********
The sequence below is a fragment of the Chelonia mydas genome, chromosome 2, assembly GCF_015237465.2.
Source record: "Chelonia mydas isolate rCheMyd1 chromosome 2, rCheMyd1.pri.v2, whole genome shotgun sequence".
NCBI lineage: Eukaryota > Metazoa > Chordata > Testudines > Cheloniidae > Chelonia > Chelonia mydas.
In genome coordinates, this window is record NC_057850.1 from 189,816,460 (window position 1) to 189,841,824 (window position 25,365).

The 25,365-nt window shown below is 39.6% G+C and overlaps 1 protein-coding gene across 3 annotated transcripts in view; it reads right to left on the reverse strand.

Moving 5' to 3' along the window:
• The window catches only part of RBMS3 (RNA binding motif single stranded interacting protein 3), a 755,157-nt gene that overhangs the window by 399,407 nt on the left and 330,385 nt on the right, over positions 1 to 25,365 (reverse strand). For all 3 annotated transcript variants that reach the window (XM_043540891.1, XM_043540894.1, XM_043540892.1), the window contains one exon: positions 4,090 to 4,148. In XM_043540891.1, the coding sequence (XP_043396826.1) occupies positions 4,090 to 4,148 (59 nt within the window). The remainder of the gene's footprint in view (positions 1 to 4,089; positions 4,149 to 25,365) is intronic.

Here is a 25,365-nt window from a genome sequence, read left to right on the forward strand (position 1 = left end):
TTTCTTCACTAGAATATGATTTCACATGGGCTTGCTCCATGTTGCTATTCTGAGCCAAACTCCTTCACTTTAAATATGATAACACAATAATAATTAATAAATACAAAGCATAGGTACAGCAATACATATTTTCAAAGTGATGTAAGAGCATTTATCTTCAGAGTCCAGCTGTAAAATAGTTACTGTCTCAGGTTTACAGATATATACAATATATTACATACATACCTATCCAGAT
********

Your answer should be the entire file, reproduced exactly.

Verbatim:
The sequence below is a fragment of the Chelonia mydas genome, chromosome 2, assembly GCF_015237465.2.
Source record: "Chelonia mydas isolate rCheMyd1 chromosome 2, rCheMyd1.pri.v2, whole genome shotgun sequence".
NCBI lineage: Eukaryota > Metazoa > Chordata > Testudines > Cheloniidae > Chelonia > Chelonia mydas.
In genome coordinates, this window is record NC_057850.1 from 189,816,460 (window position 1) to 189,841,824 (window position 25,365).

The 25,365-nt window shown below is 39.6% G+C and overlaps 1 protein-coding gene across 3 annotated transcripts in view; it reads right to left on the reverse strand.

Moving 5' to 3' along the window:
• The window catches only part of RBMS3 (RNA binding motif single stranded interacting protein 3), a 755,157-nt gene that overhangs the window by 399,407 nt on the left and 330,385 nt on the right, over positions 1 to 25,365 (reverse strand). For all 3 annotated transcript variants that reach the window (XM_043540891.1, XM_043540894.1, XM_043540892.1), the window contains one exon: positions 4,090 to 4,148. In XM_043540891.1, the coding sequence (XP_043396826.1) occupies positions 4,090 to 4,148 (59 nt within the window). The remainder of the gene's footprint in view (positions 1 to 4,089; positions 4,149 to 25,365) is intronic.

Here is a 25,365-nt window from a genome sequence, read left to right on the forward strand (position 1 = left end):
TTTCTTCACTAGAATATGATTTCACATGGGCTTGCTCCATGTTGCTATTCTGAGCCAAACTCCTTCACTTTAAATATGATAACACAATAATAATTAATAAATACAAAGCATAGGTACAGCAATACATATTTTCAAAGTGATGTAAGAGCATTTATCTTCAGAGTCCAGCTGTAAAATAGTTACTGTCTCAGGTTTACAGATATATACAATATATTACATACATACCTATCCAGAT